Jeremy Browne's speech at the 14th annual WAVE conference on 18 October 2012.
I would like to thank you for inviting me to speak today. It is a privilege to address so many people who are dedicated to stopping violence against women, both across the UK and across Europe.
Ending violence against women is a core priority for this government, both domestically and internationally, and it is also an issue that I am personally committed to. As the foreign office minister for human rights, I worked to stop discrimination and violence against women and girls internationally, which sadly remains one of the most widespread human rights abuses. In my new role in the home office I will be similarly dedicated to tackling gendered violence in the UK.
In the past few weeks, I have already had the opportunity to see frontline work in the sector and to speak to practitioners. I have been deeply impressed by the commitment of those working to support victims and stop these terrible crimes.
Why VAWG is a priority
Violence against women is insidious and it is pervasive: in the UK one in four women will be the victim of domestic abuse over the course of their lifetime, and in the last year over 300,000 women were sexually assaulted and 60,000 women were raped. Globally, one in three women have been beaten or sexually abused.
And behind each of those statistics, as many of you know, is a woman or child whose life has been ruined. Violence against women has damaged our society and the women within it, for too long. It must stop.
Combating violence against women and girls has been an important policy area for successive governments and is a particular priority for us. Within months of forming the government in 2010 we published our strategy, which outlined the principles we continue to focus on today: prevention, provision of services, partnership working, improved justice outcomes and risk reduction.
In 2011 we published a cross-government action plan to support the strategy which we refreshed again this year. More than half of the original actions have been completed and we are progressing 100 new actions.
The first principle of the government’s strategy is to prevent violence against women and girls from happening in the first place. Government has a key role in challenging the inequalities which foster violence and intervening early to prevent them.
That is why over the last year we ran two campaigns to challenge attitudes and raise awareness of abuse and issues around sexual consent in teenager’s relationships. The campaigns had significant impact - the website had over 370,000 visitors and over 1,300 comments posted on discussion boards during the two months the rape prevention campaign was running - and teenagers who have seen the material are more likely to recognise and challenge lack of consent or abusive relationships.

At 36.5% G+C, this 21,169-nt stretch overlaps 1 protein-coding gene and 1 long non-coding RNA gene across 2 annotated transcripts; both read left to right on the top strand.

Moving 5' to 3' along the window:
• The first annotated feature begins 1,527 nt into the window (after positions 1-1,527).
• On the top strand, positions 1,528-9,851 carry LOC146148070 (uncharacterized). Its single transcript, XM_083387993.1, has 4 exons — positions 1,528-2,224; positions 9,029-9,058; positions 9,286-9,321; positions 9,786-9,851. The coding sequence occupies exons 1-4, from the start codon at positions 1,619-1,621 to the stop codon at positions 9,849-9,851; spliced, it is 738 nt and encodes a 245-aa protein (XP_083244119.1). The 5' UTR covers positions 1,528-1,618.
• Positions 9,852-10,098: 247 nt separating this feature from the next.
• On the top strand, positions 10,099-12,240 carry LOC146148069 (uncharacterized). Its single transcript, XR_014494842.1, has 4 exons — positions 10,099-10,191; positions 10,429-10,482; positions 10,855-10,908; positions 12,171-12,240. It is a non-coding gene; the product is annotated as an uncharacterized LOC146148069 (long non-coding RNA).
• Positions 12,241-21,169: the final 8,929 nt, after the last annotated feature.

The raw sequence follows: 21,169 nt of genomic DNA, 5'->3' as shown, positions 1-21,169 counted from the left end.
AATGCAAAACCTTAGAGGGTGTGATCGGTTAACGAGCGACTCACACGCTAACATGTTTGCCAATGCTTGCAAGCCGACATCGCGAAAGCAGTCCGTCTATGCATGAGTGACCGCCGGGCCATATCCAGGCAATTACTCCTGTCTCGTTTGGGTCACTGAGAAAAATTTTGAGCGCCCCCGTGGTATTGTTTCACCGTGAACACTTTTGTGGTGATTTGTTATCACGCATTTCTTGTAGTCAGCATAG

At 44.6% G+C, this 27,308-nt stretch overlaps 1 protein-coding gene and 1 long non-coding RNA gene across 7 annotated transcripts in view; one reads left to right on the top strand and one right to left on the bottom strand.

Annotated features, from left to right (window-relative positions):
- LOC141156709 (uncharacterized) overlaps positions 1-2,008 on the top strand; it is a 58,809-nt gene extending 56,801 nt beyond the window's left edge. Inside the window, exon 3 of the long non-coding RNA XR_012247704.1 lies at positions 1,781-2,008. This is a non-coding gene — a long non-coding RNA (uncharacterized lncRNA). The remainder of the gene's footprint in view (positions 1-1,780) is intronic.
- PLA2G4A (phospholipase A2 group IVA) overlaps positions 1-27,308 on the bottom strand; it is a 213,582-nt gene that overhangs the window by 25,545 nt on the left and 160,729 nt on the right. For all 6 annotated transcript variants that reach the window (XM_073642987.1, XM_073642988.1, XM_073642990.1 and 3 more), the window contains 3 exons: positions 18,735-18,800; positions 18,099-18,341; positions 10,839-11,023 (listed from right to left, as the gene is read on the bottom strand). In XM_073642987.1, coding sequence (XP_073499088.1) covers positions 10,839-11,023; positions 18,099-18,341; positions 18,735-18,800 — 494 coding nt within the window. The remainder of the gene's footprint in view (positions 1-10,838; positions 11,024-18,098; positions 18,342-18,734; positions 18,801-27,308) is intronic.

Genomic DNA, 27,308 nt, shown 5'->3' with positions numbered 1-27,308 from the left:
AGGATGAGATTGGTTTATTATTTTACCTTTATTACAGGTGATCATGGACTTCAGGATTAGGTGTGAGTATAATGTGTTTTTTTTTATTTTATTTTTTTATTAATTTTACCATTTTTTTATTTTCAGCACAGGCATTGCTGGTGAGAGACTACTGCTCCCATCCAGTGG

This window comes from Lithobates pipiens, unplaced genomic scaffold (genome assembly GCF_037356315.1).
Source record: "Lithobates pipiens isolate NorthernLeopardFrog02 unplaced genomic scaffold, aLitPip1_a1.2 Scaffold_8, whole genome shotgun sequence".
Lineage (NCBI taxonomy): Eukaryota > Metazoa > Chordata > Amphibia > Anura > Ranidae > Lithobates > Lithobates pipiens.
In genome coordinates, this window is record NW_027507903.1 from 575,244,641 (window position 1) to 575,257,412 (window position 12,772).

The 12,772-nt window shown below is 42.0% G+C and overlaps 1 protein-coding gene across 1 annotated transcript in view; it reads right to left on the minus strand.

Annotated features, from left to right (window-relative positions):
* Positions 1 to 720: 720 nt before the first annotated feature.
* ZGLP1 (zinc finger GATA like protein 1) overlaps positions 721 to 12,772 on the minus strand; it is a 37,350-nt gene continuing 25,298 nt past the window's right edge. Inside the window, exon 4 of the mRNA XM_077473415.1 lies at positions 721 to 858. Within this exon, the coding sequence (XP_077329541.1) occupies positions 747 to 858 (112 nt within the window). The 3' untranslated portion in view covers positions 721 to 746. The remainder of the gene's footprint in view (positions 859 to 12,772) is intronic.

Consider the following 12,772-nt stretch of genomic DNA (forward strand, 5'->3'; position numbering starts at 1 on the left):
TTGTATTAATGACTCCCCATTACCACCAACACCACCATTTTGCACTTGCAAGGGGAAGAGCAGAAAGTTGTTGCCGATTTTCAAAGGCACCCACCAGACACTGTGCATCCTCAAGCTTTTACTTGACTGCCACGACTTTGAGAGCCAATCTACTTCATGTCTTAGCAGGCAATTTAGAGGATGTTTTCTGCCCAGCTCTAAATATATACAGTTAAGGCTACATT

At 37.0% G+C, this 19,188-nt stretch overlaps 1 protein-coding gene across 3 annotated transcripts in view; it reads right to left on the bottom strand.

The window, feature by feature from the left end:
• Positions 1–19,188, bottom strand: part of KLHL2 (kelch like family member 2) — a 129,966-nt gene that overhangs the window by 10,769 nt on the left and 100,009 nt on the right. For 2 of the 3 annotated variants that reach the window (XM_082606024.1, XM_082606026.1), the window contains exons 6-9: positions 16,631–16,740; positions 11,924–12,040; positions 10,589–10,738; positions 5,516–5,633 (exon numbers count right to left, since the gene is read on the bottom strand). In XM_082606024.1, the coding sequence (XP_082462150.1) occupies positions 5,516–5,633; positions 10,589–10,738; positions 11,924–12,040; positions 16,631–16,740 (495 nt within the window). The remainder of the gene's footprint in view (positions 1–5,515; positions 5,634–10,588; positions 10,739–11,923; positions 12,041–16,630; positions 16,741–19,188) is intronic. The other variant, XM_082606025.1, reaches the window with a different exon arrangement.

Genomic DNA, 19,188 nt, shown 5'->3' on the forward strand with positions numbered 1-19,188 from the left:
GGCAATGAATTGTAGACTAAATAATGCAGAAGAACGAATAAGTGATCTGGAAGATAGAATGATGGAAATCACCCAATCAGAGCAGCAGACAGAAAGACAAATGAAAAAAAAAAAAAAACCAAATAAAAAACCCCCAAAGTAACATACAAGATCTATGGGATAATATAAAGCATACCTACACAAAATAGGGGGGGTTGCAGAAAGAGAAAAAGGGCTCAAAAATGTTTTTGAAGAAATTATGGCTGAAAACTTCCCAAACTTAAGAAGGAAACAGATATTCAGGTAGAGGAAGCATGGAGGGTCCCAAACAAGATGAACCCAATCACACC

Importantly, these campaigns speak not just to girls but also challenge the attitudes and behaviour of boys: part of the fundamental shift in values that is needed to stop violence towards women for good. We saw such a positive reaction to these campaigns, that we will be re-launching them later this year.
However, prevention is not just about changing the attitudes of young people. We are always looking for new ways to better protect women of all ages.
For example, in June of this year we completed a pilot of domestic violence protection orders, to give victims the time they need to seek support and decide on the best course of action to stay safe. We are currently evaluating the project, but the fact that police forces involved are continuing to use the orders demonstrates the benefits they have seen in this measure.
We are also currently piloting a domestic violence disclosure scheme in four police force areas. This will enable the police to disclose information about a person’s previous violent offending to help protect future partners.
Another important issue for early intervention is female genital mutilation (FGM) as, clearly, there is no going back once this harmful practice has been inflicted on a girl. This is a challenging and culturally sensitive issue, but one that we are determined to address.
We have launched multi-agency practice guidelines for frontline professionals on FGM, and a year on, we are reviewing how effective this tool has been. Alongside this we will host a roundtable event in January with the NSPCC to examine what more can be done to support professionals in acting against FGM.
Provision of services
Sadly, as you all know, focusing on prevention is not enough. And so, where violence does occur, we are committed to ensuring that support is available to help victims move on in their lives.